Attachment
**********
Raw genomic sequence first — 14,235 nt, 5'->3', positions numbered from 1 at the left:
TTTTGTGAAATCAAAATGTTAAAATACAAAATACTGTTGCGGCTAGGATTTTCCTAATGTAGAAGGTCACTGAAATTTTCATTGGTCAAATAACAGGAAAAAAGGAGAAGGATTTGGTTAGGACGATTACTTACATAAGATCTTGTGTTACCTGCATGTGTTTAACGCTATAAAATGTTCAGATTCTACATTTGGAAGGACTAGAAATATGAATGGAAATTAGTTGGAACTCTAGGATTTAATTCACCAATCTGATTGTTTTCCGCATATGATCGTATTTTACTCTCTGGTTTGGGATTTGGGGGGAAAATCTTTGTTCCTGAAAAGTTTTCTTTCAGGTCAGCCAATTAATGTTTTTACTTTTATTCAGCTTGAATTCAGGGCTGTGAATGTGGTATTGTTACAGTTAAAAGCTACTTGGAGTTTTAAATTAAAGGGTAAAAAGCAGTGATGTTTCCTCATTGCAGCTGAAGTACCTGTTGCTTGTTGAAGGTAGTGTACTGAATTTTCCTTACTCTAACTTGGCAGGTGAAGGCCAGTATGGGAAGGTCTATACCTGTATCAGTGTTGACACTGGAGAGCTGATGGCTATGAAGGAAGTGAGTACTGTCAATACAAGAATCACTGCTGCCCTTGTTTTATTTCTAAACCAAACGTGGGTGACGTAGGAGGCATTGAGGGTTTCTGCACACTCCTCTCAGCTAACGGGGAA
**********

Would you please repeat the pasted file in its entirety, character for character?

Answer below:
Raw genomic sequence first — 14,235 nt, 5'->3', positions numbered from 1 at the left:
TTTTGTGAAATCAAAATGTTAAAATACAAAATACTGTTGCGGCTAGGATTTTCCTAATGTAGAAGGTCACTGAAATTTTCATTGGTCAAATAACAGGAAAAAAGGAGAAGGATTTGGTTAGGACGATTACTTACATAAGATCTTGTGTTACCTGCATGTGTTTAACGCTATAAAATGTTCAGATTCTACATTTGGAAGGACTAGAAATATGAATGGAAATTAGTTGGAACTCTAGGATTTAATTCACCAATCTGATTGTTTTCCGCATATGATCGTATTTTACTCTCTGGTTTGGGATTTGGGGGGAAAATCTTTGTTCCTGAAAAGTTTTCTTTCAGGTCAGCCAATTAATGTTTTTACTTTTATTCAGCTTGAATTCAGGGCTGTGAATGTGGTATTGTTACAGTTAAAAGCTACTTGGAGTTTTAAATTAAAGGGTAAAAAGCAGTGATGTTTCCTCATTGCAGCTGAAGTACCTGTTGCTTGTTGAAGGTAGTGTACTGAATTTTCCTTACTCTAACTTGGCAGGTGAAGGCCAGTATGGGAAGGTCTATACCTGTATCAGTGTTGACACTGGAGAGCTGATGGCTATGAAGGAAGTGAGTACTGTCAATACAAGAATCACTGCTGCCCTTGTTTTATTTCTAAACCAAACGTGGGTGACGTAGGAGGCATTGAGGGTTTCTGCACACTCCTCTCAGCTAACGGGGAA